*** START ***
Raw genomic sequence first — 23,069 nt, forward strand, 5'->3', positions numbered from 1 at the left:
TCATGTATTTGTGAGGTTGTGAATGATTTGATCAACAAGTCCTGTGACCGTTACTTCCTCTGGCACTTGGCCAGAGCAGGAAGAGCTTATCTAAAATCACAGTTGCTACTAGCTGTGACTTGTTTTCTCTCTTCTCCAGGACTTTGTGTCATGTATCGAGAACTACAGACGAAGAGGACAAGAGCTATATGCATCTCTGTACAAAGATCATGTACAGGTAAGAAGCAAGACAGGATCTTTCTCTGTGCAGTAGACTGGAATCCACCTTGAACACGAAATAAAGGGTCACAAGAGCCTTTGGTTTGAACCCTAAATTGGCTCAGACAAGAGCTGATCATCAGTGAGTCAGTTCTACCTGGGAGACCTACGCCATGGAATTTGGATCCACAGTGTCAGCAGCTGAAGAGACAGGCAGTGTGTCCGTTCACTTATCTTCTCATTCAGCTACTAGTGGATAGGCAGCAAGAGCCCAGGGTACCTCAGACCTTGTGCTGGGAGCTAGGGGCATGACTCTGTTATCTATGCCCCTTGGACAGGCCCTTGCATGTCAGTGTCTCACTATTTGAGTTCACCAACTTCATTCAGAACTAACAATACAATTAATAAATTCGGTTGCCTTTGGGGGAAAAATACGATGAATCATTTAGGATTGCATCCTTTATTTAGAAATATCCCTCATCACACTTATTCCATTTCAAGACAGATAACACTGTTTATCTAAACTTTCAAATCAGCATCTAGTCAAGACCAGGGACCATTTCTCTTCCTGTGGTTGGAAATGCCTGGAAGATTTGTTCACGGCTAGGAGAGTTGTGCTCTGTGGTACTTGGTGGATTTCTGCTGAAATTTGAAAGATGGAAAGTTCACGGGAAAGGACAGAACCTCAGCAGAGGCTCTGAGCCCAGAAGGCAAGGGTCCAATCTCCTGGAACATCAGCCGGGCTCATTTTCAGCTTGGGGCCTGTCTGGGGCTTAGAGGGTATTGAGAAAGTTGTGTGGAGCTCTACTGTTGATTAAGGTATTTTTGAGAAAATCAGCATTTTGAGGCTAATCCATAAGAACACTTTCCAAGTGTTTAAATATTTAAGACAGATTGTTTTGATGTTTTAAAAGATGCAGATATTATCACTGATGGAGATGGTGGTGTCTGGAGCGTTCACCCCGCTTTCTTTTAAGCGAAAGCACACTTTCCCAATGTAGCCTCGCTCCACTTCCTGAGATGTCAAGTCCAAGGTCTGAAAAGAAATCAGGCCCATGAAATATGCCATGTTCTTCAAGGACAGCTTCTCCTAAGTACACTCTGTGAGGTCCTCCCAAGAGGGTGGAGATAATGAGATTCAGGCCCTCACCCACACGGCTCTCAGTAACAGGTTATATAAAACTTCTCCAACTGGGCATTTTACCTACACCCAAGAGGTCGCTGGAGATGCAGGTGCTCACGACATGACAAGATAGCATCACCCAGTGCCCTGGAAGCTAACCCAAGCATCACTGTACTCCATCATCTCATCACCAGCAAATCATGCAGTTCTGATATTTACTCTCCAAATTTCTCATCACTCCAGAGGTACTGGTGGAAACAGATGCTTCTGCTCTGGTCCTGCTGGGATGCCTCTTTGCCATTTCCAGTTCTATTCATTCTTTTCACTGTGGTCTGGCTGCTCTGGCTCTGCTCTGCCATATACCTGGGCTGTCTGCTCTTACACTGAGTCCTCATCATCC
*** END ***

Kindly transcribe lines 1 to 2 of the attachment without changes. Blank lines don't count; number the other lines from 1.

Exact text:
Raw genomic sequence first — 23,069 nt, forward strand, 5'->3', positions numbered from 1 at the left:
TCATGTATTTGTGAGGTTGTGAATGATTTGATCAACAAGTCCTGTGACCGTTACTTCCTCTGGCACTTGGCCAGAGCAGGAAGAGCTTATCTAAAATCACAGTTGCTACTAGCTGTGACTTGTTTTCTCTCTTCTCCAGGACTTTGTGTCATGTATCGAGAACTACAGACGAAGAGGACAAGAGCTATATGCATCTCTGTACAAAGATCATGTACAGGTAAGAAGCAAGACAGGATCTTTCTCTGTGCAGTAGACTGGAATCCACCTTGAACACGAAATAAAGGGTCACAAGAGCCTTTGGTTTGAACCCTAAATTGGCTCAGACAAGAGCTGATCATCAGTGAGTCAGTTCTACCTGGGAGACCTACGCCATGGAATTTGGATCCACAGTGTCAGCAGCTGAAGAGACAGGCAGTGTGTCCGTTCACTTATCTTCTCATTCAGCTACTAGTGGATAGGCAGCAAGAGCCCAGGGTACCTCAGACCTTGTGCTGGGAGCTAGGGGCATGACTCTGTTATCTATGCCCCTTGGACAGGCCCTTGCATGTCAGTGTCTCACTATTTGAGTTCACCAACTTCATTCAGAACTAACAATACAATTAATAAATTCGGTTGCCTTTGGGGGAAAAATACGATGAATCATTTAGGATTGCATCCTTTATTTAGAAATATCCCTCATCACACTTATTCCATTTCAAGACAGATAACACTGTTTATCTAAACTTTCAAATCAGCATCTAGTCAAGACCAGGGACCATTTCTCTTCCTGTGGTTGGAAATGCCTGGAAGATTTGTTCACGGCTAGGAGAGTTGTGCTCTGTGGTACTTGGTGGATTTCTGCTGAAATTTGAAAGATGGAAAGTTCACGGGAAAGGACAGAACCTCAGCAGAGGCTCTGAGCCCAGAAGGCAAGGGTCCAATCTCCTGGAACATCAGCCGGGCTCATTTTCAGCTTGGGGCCTGTCTGGGGCTTAGAGGGTATTGAGAAAGTTGTGTGGAGCTCTACTGTTGATTAAGGTATTTTTGAGAAAATCAGCATTTTGAGGCTAATCCATAAGAACACTTTCCAAGTGTTTAAATATTTAAGACAGATTGTTTTGATGTTTTAAAAGATGCAGATATTATCACTGATGGAGATGGTGGTGTCTGGAGCGTTCACCCCGCTTTCTTTTAAGCGAAAGCACACTTTCCCAATGTAGCCTCGCTCCACTTCCTGAGATGTCAAGTCCAAGGTCTGAAAAGAAATCAGGCCCATGAAATATGCCATGTTCTTCAAGGACAGCTTCTCCTAAGTACACTCTGTGAGGTCCTCCCAAGAGGGTGGAGATAATGAGATTCAGGCCCTCACCCACACGGCTCTCAGTAACAGGTTATATAAAACTTCTCCAACTGGGCATTTTACCTACACCCAAGAGGTCGCTGGAGATGCAGGTGCTCACGACATGACAAGATAGCATCACCCAGTGCCCTGGAAGCTAACCCAAGCATCACTGTACTCCATCATCTCATCACCAGCAAATCATGCAGTTCTGATATTTACTCTCCAAATTTCTCATCACTCCAGAGGTACTGGTGGAAACAGATGCTTCTGCTCTGGTCCTGCTGGGATGCCTCTTTGCCATTTCCAGTTCTATTCATTCTTTTCACTGTGGTCTGGCTGCTCTGGCTCTGCTCTGCCATATACCTGGGCTGTCTGCTCTTACACTGAGTCCTCATCATCC